In an essay and book of the same title, Non-Places: Introduction to an Anthropology of Supermodernity (1995), Marc Augé coined the phrase "non-place" to refer to places of transience that do not hold enough significance to be regarded as "places". Examples of a non-place would be a motorway, a hotel room, an airport or a supermarket.
Marc Augé’s career can be divided into three stages, reflecting shifts in both his geographical focus and theoretical development: early (African), middle (European) and late (Global). These successive stages do not involve a broadening of interest or focus as such, but rather the development of a theoretical apparatus able to meet the demands of the growing conviction that the local can no longer be understood except as a part of the complicated global whole.
Augé’s career began with a series of extended field trips to West Africa, where he researched the Alladian peoples situated on the edge of a large lagoon, west of Abidjan on the Ivory Coast. The culmination of this endeavour is the masterly Le Rivage alladian: Organisation et évolution des villages alladian (1969) [The Alladian Riparian Peoples: Organisation and Evolution of Alladian Villages]. The sequel, Théorie des pouvoirs et Idéologie: Études de cas en Côte d’Ivoire (1975) [Theory of Powers and Ideology: Case Study of the Ivory Coast], followed a series of three further field excursions to the Ivory Coast between 1968 and 1971. Augé coined the term ideo-logic to describe his research object, which he defined as the inner logic of the representations a society makes of itself to itself. A third and final instalment in this series of studies of the Alladian peoples was added in 1977, Pouvoirs de vie, Pouvoirs de mort [Powers of Life, Powers of Death].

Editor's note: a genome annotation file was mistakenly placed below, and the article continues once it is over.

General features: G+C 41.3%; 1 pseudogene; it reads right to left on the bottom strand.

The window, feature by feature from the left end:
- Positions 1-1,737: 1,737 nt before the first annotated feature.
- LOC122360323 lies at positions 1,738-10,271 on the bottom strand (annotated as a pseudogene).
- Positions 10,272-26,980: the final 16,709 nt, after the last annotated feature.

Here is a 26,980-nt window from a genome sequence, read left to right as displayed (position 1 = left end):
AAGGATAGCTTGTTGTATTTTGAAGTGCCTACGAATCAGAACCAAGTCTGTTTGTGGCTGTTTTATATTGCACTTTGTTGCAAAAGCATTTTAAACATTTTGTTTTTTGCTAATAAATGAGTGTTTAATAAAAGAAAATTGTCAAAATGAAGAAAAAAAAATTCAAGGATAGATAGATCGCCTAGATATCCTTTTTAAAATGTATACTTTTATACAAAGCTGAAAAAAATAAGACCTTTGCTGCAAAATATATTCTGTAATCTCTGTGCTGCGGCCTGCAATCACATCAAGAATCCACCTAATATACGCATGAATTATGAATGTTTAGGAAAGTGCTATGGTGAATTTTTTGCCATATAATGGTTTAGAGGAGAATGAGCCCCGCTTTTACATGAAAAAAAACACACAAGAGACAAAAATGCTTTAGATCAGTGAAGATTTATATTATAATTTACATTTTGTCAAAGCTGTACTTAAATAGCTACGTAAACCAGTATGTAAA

The second or European stage, consists of a sequence of three interrelated books: La Traversée du Luxembourg (1985) [Traversing Luxembourg Gardens]; Un ethnologue dans le métro (1986); trs. as In the Metro (2002); and Domaines et Châteaux (1989) [Homes and Palaces]. In this period of his career, Augé took the novel approach of applying methods developed in the course of fieldwork in Africa to his local Parisian context. Augé focused on four key aspects of contemporary Parisian society: (i) the paradoxical increase in the intensity of solitude brought about by the expansion of communications technologies; (ii) the strange recognition that the other is also an ‘I’; (iii) the *non-place, the ambivalent space that has none of the familiar attributes of place - for instance, it incites no sense of belonging; (iv) the oblivion and aberration of memory. The work in this period emphasises the anthropologist’s own experience in a way that neither the earlier or later work does. Augé does this by comparing his own impressions of these places with those produced by some of French literature’s greatest writers. What this comparison illustrates is the apparent insuperability of the gap between language and experience. Yet it is that very gap, he argues, that his anthropology must be able to close if it is to be of continuing relevance in contemporary society.
The third or global stage has so far yielded four books: Non-Lieux, Introduction à une anthropologie de la surmodernité (1992); trs. as Non-Places: Introduction to an Anthropology of Supermodernity (1995); Le Sens des autres: Actualité de l’anthropologie (1994); trs. as A Sense for the Other: The Timeliness and Relevance of Anthropology (1998); Pour une anthropologie des mondes contemporains (1994); trs. as An Anthropology for Contemporaneous Worlds (1998); and La Guerre des rêves: exercises d’ethno-fiction (1997); trs. as The War of Dreams: Exercises in Ethno-Fiction (1999). Taken together these works comprise an extended meditation on the disparity between observations made in the course of anthropological fieldwork in the first and the second stages of his career. It is at least partially the result of Augé’s travels—for instance, his concept of the non-place refers to those spaces one typically encounters when travelling such as airports, bus terminals, hotels and so on, which one often only remembers in very generic terms. Ultimately, his aim is to theorise *globalisation as it is lived in properly global terms; it is also an attempt to reinvigorate the discipline of anthropology as a whole. To that end he deploys a number of novel writing techniques, describing the synthetic results as ‘ethno-novels’.
- "Place, A Short Introduction", Tim Cresswell